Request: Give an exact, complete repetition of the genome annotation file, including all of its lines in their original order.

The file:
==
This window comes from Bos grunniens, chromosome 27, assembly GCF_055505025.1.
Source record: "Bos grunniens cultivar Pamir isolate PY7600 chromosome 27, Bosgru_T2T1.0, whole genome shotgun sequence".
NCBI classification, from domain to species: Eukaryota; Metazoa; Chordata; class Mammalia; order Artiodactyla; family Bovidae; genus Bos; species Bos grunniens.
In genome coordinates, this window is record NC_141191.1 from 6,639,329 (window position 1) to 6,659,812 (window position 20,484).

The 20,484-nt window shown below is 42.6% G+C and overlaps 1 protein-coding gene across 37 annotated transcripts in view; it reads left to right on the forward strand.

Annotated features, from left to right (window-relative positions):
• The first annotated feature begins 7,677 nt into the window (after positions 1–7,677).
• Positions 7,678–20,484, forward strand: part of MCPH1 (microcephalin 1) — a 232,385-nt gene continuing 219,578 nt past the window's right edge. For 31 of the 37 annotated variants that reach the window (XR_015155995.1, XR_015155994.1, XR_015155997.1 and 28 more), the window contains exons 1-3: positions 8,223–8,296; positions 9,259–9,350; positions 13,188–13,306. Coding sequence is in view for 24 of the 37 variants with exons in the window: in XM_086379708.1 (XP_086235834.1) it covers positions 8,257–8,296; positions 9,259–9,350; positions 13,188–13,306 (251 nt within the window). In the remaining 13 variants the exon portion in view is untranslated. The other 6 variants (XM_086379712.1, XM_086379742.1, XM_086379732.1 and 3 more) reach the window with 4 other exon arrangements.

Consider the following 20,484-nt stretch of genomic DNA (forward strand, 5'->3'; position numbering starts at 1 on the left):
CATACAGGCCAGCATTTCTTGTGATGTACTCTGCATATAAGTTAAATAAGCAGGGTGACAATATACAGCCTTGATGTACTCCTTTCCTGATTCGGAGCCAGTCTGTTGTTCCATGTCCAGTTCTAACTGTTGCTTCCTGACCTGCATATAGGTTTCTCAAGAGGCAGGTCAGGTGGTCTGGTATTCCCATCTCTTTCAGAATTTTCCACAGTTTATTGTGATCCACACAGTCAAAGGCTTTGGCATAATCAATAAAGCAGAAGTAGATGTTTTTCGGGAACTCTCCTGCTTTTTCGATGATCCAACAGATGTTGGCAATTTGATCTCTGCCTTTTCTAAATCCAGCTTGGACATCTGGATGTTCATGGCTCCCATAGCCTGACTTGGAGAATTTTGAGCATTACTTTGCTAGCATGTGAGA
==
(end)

This window comes from Bos grunniens, chromosome 27, assembly GCF_055505025.1.
Source record: "Bos grunniens cultivar Pamir isolate PY7600 chromosome 27, Bosgru_T2T1.0, whole genome shotgun sequence".
NCBI classification, from domain to species: Eukaryota; Metazoa; Chordata; class Mammalia; order Artiodactyla; family Bovidae; genus Bos; species Bos grunniens.
In genome coordinates, this window is record NC_141191.1 from 6,639,329 (window position 1) to 6,659,812 (window position 20,484).

The 20,484-nt window shown below is 42.6% G+C and overlaps 1 protein-coding gene across 37 annotated transcripts in view; it reads left to right on the forward strand.

Annotated features, from left to right (window-relative positions):
• The first annotated feature begins 7,677 nt into the window (after positions 1–7,677).
• Positions 7,678–20,484, forward strand: part of MCPH1 (microcephalin 1) — a 232,385-nt gene continuing 219,578 nt past the window's right edge. For 31 of the 37 annotated variants that reach the window (XR_015155995.1, XR_015155994.1, XR_015155997.1 and 28 more), the window contains exons 1-3: positions 8,223–8,296; positions 9,259–9,350; positions 13,188–13,306. Coding sequence is in view for 24 of the 37 variants with exons in the window: in XM_086379708.1 (XP_086235834.1) it covers positions 8,257–8,296; positions 9,259–9,350; positions 13,188–13,306 (251 nt within the window). In the remaining 13 variants the exon portion in view is untranslated. The other 6 variants (XM_086379712.1, XM_086379742.1, XM_086379732.1 and 3 more) reach the window with 4 other exon arrangements.

Consider the following 20,484-nt stretch of genomic DNA (forward strand, 5'->3'; position numbering starts at 1 on the left):
CATACAGGCCAGCATTTCTTGTGATGTACTCTGCATATAAGTTAAATAAGCAGGGTGACAATATACAGCCTTGATGTACTCCTTTCCTGATTCGGAGCCAGTCTGTTGTTCCATGTCCAGTTCTAACTGTTGCTTCCTGACCTGCATATAGGTTTCTCAAGAGGCAGGTCAGGTGGTCTGGTATTCCCATCTCTTTCAGAATTTTCCACAGTTTATTGTGATCCACACAGTCAAAGGCTTTGGCATAATCAATAAAGCAGAAGTAGATGTTTTTCGGGAACTCTCCTGCTTTTTCGATGATCCAACAGATGTTGGCAATTTGATCTCTGCCTTTTCTAAATCCAGCTTGGACATCTGGATGTTCATGGCTCCCATAGCCTGACTTGGAGAATTTTGAGCATTACTTTGCTAGCATGTGAGA